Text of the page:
Corks pop as satellite blasts off into space

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AFTER eight years of hard work and dedication from a team of top-flight engineers in Portsmouth, it took just 33 minutes for the most sophisticated communications satellite ever built to reach its orbit around the Earth.

At precisely 8.54pm tonight, around 120 members of Astrium staff and their families gathered at the firm’s Portsmouth base to watch the launch, streamed live from French Guyana.

Ariane 5 Rocket, built by Astrium, prepares to carry the Alphasat into space

Ariane 5 Rocket, built by Astrium, prepares to carry the Alphasat into space

The satellite is so sophisticated that it can point 400 spot beams towards the Earth in order to provide better mobile phone coverage. Satellites currently in space can only point 212 beams.

It means that scientists working in remote Antarctic research stations will be able to communicate with the outside world easily, as well as boosting coverage for the rest of the globe.

The team in Portsmouth designed the microprocessors which make the satellite work, as well as other so-called ‘equipments’ to keep it in orbit and allow it to function for an anticipated 20 years or more.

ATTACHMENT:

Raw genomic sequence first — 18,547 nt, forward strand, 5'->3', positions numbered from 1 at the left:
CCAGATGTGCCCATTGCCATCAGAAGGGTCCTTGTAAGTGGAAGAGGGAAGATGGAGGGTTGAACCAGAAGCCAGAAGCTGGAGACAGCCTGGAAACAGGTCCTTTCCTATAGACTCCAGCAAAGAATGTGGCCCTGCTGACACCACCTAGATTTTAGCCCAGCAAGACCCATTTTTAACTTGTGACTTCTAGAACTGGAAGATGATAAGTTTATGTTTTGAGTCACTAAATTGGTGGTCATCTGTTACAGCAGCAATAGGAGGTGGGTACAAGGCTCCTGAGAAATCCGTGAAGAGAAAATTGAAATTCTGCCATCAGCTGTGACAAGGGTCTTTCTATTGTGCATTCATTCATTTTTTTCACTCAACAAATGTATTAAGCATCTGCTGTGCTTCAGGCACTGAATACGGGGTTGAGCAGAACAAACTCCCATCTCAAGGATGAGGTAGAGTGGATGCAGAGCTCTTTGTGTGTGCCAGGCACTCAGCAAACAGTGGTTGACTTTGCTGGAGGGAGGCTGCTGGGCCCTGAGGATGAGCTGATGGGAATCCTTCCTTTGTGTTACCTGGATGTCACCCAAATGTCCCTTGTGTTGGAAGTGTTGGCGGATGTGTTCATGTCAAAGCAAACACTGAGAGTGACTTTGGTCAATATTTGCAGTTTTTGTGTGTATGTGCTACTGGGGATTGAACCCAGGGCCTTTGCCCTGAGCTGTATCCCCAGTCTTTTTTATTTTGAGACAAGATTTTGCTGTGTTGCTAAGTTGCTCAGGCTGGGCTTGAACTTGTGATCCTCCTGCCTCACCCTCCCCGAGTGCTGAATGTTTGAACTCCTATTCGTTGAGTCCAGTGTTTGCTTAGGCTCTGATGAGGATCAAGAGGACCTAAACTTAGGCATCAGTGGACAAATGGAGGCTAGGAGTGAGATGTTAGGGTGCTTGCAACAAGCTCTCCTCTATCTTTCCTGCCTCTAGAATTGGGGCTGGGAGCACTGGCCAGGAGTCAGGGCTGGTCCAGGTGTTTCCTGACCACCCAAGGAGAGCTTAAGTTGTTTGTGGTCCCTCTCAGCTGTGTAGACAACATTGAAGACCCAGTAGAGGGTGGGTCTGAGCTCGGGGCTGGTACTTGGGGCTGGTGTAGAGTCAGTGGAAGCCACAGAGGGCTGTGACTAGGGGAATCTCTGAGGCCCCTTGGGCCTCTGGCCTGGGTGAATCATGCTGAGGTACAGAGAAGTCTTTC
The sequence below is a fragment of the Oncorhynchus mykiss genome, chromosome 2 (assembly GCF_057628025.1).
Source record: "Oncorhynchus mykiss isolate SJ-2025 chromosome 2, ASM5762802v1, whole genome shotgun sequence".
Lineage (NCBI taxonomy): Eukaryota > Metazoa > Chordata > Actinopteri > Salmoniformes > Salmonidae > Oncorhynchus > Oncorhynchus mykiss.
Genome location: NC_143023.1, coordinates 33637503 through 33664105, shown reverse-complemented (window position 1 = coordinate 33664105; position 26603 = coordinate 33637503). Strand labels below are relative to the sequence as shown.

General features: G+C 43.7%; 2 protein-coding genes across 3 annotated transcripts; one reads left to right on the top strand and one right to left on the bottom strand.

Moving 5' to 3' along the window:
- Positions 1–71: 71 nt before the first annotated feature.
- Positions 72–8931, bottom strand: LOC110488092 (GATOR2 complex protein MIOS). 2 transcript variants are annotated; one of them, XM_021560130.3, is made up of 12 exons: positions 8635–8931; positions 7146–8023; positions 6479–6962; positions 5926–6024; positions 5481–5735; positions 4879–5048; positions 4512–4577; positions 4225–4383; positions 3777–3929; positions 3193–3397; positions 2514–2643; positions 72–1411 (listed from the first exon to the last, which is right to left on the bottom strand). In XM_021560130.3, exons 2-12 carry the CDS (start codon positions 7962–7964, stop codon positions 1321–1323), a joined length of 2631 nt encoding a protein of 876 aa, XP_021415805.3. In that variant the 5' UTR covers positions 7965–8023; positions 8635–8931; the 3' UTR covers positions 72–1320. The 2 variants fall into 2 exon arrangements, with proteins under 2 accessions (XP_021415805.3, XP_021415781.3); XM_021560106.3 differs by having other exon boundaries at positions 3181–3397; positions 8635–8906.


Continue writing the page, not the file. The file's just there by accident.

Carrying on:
The Champagne corks popped as the satellite successfully passed the first phase of launch and left the Earth’s atmosphere.

James Hinds, head of payload for Astrium in Portsmouth, said: ‘The launch was brilliant. It’s a summer’s evening, we’ve got family and friends here, it’s a reasonable time of day, and it’s been a successful launch.

‘There’s still work to do to ensure the equipments are working properly.

‘It’s been such a long day and there’s a real tear in the eye. Words can’t really explain it.’

Design engineer John Ireland, 39, worked on the satellite for eight years or, as he puts it, 20 per cent of my life’.

He said: ‘I’ve worked on this through every stage, from designing the processors, the tiny microchips which make it work, right through to how it will work in space.

‘It has been a huge relief to see it launch, and yes there has been a bit of a tear in my eye.

‘I’m very proud.’